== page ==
BY NATASHA BARSOTTI – "The criminalization of adult, consensual homosexuality in any form is unacceptable," a statement by four Nobel Peace laureates says.
Released June 21 by the Robert F Kennedy Center for Justice & Human Rights, the statement is signed by Archbishop Desmond Tutu (South Africa), Dr Shirin Ebadi (Iran), Professor Muhammad Yunus (Bangladesh) and Professor Jody Williams (USA), who expressed "grave concern" about the treatment of lesbian, gay, bisexual, transgender and intersex people across the globe.
"Collectively we represent a diverse array of countries and cultures," they say in the statement. "Today more than ever, we wish to express that the same cultural values, which have fostered and supported our lifelong quests for peace, also command us to speak out against the violence and discrimination our fellow human beings are enduring every day solely because they are lesbian, gay, bisexual, transgender or intersex."
"By expressing our solidarity with LGBTI people around the world, we recognize the inherent dignity and human rights of all individuals, without prejudice or intolerance, and we take an important step forward in our collective journey toward peace," the statement concludes.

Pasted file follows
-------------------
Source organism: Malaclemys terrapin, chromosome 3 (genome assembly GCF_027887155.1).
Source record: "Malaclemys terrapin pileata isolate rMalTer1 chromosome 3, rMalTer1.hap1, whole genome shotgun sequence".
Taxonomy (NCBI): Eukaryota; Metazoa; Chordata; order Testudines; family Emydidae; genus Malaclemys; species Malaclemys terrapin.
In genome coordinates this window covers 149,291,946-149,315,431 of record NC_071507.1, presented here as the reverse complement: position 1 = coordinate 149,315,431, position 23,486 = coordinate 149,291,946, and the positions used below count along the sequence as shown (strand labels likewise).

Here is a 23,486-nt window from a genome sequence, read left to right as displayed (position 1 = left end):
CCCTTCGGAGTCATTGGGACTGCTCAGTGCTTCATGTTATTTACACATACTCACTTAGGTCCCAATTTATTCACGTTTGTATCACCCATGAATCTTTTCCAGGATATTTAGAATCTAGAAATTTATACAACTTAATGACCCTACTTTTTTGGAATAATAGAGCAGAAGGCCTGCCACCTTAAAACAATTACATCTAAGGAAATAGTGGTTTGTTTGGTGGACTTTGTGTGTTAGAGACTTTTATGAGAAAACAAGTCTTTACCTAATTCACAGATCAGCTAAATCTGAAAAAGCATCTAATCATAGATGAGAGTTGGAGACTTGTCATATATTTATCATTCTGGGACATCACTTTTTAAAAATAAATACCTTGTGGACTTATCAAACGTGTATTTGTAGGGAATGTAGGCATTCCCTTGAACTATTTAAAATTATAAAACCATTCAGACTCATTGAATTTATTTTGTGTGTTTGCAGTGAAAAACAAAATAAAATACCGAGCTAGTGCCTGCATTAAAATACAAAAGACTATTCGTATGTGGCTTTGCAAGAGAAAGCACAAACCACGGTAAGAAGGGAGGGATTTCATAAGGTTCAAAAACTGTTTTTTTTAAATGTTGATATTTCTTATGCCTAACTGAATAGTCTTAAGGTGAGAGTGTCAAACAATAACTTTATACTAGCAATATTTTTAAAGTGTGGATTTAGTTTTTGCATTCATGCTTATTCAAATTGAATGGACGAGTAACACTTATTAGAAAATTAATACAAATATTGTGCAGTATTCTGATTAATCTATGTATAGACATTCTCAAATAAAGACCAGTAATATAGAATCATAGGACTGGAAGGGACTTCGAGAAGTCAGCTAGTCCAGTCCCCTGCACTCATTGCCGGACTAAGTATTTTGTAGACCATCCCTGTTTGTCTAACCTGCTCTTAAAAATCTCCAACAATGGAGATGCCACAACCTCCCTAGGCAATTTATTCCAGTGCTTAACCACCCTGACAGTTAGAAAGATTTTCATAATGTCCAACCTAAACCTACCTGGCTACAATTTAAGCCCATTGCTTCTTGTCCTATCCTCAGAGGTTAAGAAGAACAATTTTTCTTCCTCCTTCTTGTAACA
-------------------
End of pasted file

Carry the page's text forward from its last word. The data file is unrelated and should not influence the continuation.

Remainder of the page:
RFK Center president Kerry Kennedy says the Nobel winners' concern is a response to those who misappropriate cultural values to justify an attack on human rights.
Ugandan gay rights activist Frank Mugisha says it's clear the Ugandan government and Christian leaders are escalating their campaign of intimidation and harassment against the country's queers.
The European Parliament also recently delivered its own condemnation of the violence and discrimination that queers confront, in the face of the proliferating moves to pass anti-gay legislation in the European region.